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Runciman calls for wind energy moratorium along eastern Lake Ontario

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Senator Bob Runciman

Runciman calls for wind energy moratorium along eastern Lake Ontario
There is an urgent need for a moratorium on wind energy projects along the shores of eastern Lake Ontario until ways can be found to better protect birds and bats, Senator Bob Runciman told a news conference on Parliament Hill this morning.
PHOTO CREDIT - Ontario PC Party

Ottawa - November 28, 2011 - There is an urgent need for a moratorium on wind energy projects along the shores of eastern Lake Ontario until ways can be found to better protect birds and bats, Senator Bob Runciman told a news conference on Parliament Hill this morning.

Runciman was joined at the event by Ted Cheskey, manager of bird conservation programs for Nature Canada, Rosemary Kent, president, and Cheryl Anderson, vice-president of the Prince Edward Point Bird Observatory. Runciman is introducing a motion in the federal Senate this week calling for a moratorium in the area from the east end of Wolfe Island to the western edge of Prince Edward County - a major migratory route for birds and bats.

“Under current Ontario government policy, green energy trumps everything, including threats to bird and bat populations, their habitat and their migration corridors, the Planning Act and the Environmental Protection Act,” Runciman said. “It is a reckless, damn-the-consequences approach that we don’t want to see happen at Ostrander Point and Amherst Island. It’s time for the government to step back and assess the implications of what they are doing.”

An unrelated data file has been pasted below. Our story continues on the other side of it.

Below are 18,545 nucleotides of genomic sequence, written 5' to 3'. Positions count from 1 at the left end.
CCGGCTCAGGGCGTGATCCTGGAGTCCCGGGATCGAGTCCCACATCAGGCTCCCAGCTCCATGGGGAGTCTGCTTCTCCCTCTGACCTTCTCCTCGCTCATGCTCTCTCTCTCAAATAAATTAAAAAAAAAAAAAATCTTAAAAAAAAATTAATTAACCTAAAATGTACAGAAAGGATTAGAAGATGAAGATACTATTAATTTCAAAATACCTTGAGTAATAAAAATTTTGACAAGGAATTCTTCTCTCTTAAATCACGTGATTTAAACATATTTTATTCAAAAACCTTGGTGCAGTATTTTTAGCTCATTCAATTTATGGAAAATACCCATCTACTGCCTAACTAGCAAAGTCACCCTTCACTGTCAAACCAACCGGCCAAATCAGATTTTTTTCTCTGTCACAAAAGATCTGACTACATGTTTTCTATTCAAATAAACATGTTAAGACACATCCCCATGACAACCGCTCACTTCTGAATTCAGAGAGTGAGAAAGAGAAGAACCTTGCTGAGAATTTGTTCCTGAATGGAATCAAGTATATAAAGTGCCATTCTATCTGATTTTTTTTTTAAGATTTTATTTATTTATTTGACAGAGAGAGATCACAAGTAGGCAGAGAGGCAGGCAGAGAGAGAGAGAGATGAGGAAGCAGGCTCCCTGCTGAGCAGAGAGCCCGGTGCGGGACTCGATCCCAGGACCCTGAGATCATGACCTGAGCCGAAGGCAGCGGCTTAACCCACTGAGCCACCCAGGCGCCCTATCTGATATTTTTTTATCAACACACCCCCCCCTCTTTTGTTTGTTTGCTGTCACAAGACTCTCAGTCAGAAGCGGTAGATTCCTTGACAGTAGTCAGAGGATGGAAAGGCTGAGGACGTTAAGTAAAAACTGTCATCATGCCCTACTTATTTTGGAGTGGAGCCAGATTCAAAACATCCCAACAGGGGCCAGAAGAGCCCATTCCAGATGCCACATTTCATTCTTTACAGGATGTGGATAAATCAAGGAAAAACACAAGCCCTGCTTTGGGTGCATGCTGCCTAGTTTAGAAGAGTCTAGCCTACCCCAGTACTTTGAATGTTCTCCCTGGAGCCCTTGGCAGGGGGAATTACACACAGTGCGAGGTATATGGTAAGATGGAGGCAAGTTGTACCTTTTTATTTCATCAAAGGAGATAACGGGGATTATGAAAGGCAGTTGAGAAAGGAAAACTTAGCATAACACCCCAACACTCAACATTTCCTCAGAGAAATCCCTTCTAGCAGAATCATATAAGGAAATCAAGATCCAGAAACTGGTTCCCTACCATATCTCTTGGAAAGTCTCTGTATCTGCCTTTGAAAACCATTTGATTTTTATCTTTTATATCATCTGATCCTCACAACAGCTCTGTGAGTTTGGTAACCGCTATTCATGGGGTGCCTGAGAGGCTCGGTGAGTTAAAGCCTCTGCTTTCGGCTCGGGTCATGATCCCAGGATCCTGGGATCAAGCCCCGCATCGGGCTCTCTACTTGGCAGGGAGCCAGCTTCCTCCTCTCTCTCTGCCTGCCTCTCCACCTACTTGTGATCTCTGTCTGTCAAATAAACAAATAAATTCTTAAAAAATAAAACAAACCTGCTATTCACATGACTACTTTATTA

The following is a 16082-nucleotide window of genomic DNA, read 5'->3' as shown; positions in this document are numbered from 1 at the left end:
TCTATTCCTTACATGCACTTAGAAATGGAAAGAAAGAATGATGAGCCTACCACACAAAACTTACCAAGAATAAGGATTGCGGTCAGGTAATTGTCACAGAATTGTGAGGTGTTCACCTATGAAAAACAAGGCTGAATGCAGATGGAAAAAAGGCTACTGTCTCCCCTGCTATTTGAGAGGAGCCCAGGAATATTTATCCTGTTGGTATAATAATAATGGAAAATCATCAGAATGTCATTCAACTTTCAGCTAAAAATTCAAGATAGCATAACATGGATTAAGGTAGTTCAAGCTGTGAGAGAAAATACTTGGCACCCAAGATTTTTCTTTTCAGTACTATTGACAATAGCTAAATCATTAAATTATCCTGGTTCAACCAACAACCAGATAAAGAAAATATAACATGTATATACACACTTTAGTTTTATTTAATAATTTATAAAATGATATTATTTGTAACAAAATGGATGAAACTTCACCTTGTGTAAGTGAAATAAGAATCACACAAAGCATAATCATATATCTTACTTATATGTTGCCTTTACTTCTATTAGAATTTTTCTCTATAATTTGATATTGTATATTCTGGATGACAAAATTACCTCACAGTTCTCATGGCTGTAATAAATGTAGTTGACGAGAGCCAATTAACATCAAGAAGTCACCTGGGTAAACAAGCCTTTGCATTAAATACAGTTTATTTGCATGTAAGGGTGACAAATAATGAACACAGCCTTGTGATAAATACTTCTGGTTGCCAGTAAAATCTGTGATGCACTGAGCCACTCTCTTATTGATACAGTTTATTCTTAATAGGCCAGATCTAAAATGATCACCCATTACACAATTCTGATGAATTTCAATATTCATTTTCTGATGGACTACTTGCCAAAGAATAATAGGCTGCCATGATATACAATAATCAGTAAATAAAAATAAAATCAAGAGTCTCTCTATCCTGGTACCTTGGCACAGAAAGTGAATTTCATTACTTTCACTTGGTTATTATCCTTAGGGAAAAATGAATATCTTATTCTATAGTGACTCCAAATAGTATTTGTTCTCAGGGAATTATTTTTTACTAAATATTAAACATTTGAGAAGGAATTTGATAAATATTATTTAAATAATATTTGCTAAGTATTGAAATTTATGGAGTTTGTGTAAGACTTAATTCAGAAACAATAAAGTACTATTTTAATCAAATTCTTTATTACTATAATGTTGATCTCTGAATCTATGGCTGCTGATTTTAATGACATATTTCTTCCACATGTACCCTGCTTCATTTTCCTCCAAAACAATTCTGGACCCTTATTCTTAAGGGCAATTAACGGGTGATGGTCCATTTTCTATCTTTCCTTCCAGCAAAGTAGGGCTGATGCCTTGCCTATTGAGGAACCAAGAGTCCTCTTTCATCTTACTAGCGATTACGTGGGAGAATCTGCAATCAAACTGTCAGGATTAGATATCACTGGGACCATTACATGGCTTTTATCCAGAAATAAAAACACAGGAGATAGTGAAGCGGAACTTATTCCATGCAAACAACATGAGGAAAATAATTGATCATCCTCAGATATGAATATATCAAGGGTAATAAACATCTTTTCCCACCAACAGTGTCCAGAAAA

Wind energy projects are planned for both of those locations, although final approval has not yet been granted by the provincial government.

Nature Canada has long argued that industrial wind energy developments should not be located in internationally recognized Important Bird Areas such as Ostrander Point and Amherst Island. Cheskey cited the experience with the Wolfe Island project, which he said is “one of the most destructive for birds and bats in North America.”

“We believe in good things in good places,” said Cheskey. “To achieve wind energy’s greatest promise - a clean, renewable energy source that helps, not harms wildlife - wind turbines should not be located in Important Bird Areas.”

Kent and Anderson talked about the long-term threat to vulnerable species posed by the project planned for Crown land at Ostrander Point, which has been cited by experts as one of the best places for birds in southern Ontario.


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